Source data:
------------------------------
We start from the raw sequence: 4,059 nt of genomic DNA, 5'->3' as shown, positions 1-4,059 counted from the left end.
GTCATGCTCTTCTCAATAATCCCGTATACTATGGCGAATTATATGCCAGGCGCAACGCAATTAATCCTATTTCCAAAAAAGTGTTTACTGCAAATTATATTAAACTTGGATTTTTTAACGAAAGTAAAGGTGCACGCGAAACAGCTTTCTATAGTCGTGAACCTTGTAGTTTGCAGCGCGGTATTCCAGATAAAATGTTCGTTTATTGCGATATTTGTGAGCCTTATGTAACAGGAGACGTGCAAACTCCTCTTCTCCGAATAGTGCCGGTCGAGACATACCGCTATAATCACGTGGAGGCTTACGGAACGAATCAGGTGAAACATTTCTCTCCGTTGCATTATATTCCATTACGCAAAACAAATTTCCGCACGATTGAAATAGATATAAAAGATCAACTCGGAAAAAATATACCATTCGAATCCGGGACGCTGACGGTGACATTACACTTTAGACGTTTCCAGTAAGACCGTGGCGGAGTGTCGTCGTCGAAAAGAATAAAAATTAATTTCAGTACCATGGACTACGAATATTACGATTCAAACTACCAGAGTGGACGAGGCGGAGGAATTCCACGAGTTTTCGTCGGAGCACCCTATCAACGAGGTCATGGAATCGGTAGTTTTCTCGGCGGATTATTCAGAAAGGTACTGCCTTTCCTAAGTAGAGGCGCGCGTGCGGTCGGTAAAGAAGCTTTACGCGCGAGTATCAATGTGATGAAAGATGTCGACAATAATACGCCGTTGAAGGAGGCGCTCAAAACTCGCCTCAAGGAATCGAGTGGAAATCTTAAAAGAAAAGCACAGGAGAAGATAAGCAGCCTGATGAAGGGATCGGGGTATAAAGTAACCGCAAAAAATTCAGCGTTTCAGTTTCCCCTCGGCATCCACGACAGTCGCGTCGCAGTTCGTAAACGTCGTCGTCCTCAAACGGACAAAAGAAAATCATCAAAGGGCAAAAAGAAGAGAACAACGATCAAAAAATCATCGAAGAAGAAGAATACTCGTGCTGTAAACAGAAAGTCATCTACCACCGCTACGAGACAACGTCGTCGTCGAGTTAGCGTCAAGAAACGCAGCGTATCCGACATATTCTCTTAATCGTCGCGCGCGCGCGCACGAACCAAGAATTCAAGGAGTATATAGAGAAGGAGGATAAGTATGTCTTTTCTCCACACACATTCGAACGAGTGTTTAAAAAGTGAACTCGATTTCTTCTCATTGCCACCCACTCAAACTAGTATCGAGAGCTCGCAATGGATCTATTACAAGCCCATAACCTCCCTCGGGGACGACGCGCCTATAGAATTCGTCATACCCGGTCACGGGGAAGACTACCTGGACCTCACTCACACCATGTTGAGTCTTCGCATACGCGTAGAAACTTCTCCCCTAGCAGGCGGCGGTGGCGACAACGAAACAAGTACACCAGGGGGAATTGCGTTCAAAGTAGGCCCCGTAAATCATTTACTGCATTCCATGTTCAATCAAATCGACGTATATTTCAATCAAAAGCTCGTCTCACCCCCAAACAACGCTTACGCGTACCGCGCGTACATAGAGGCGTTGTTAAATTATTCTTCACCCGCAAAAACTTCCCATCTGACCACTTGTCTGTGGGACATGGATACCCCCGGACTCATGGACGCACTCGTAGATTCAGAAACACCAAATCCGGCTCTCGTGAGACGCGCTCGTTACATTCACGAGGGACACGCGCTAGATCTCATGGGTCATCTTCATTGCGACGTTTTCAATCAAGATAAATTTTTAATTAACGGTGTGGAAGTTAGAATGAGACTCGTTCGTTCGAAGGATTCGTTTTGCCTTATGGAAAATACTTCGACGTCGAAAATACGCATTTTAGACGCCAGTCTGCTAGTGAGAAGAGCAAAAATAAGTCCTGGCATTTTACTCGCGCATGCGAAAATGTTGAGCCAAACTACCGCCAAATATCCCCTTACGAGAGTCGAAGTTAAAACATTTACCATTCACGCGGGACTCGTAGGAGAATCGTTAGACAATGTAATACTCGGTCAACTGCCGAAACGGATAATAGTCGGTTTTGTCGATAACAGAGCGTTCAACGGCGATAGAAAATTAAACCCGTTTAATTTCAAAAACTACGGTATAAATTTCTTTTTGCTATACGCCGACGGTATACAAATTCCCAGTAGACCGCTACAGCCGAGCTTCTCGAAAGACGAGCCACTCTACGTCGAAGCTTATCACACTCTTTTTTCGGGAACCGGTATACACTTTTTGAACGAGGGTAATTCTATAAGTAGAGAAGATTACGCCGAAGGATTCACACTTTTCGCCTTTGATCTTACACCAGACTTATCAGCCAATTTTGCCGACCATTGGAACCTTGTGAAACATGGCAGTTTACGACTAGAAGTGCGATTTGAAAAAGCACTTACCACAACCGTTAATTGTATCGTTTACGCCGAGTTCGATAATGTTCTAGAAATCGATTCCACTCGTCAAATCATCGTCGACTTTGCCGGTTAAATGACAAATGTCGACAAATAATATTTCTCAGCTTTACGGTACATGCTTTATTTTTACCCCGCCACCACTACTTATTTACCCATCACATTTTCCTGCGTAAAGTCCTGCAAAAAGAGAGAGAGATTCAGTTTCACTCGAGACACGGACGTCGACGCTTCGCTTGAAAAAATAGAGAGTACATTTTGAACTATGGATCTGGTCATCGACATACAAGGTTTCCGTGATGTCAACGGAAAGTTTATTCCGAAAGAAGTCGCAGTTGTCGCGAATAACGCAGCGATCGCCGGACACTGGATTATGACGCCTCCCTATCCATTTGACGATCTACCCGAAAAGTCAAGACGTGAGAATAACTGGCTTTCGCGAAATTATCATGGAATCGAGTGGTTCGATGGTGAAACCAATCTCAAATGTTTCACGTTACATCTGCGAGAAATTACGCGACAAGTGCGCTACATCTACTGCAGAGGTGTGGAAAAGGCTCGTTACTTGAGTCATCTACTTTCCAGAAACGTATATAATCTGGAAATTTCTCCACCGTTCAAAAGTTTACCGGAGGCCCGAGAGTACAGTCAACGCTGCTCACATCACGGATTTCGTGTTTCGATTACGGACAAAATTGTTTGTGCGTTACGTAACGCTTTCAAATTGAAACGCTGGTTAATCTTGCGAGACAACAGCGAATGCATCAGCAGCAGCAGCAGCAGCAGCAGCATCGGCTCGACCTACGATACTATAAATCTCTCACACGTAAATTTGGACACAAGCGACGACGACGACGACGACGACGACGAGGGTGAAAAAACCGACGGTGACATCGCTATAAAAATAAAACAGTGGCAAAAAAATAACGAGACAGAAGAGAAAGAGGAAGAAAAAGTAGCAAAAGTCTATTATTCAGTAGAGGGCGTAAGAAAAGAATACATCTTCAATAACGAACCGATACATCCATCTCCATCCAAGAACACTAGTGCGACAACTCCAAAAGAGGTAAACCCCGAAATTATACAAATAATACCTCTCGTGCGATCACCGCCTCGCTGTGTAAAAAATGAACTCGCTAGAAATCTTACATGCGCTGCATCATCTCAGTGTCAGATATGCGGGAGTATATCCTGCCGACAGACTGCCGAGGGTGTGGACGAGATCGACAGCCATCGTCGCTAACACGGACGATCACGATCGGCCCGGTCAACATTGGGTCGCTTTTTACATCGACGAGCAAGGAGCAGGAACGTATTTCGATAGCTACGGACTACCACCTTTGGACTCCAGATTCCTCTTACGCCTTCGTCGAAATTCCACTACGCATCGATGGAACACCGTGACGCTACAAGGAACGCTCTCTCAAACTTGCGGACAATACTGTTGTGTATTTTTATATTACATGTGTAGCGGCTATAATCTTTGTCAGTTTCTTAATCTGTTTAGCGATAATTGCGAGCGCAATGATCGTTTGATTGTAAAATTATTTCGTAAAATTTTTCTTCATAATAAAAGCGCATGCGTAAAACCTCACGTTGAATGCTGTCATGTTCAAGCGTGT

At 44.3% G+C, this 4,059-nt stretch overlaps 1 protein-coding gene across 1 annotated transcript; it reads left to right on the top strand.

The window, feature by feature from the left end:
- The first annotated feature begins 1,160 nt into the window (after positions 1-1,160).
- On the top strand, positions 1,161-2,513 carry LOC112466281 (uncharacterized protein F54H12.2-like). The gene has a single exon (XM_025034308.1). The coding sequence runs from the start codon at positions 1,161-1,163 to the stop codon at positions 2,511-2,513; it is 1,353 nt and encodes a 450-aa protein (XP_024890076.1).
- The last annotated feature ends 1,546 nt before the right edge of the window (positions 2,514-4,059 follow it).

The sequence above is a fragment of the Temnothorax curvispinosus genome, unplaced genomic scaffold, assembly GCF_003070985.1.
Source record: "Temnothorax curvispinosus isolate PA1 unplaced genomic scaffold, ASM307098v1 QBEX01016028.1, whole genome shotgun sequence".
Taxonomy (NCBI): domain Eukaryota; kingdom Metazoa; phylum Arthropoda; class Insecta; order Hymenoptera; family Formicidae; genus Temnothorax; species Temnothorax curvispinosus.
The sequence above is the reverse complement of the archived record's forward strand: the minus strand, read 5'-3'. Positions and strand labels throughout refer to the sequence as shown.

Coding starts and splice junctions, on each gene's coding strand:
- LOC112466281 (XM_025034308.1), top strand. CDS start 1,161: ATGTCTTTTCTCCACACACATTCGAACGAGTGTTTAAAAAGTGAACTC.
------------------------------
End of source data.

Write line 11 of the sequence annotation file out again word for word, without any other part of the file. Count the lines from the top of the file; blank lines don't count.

The sequence above is the reverse complement of the archived record's forward strand: the minus strand, read 5'-3'. Positions and strand labels throughout refer to the sequence as shown.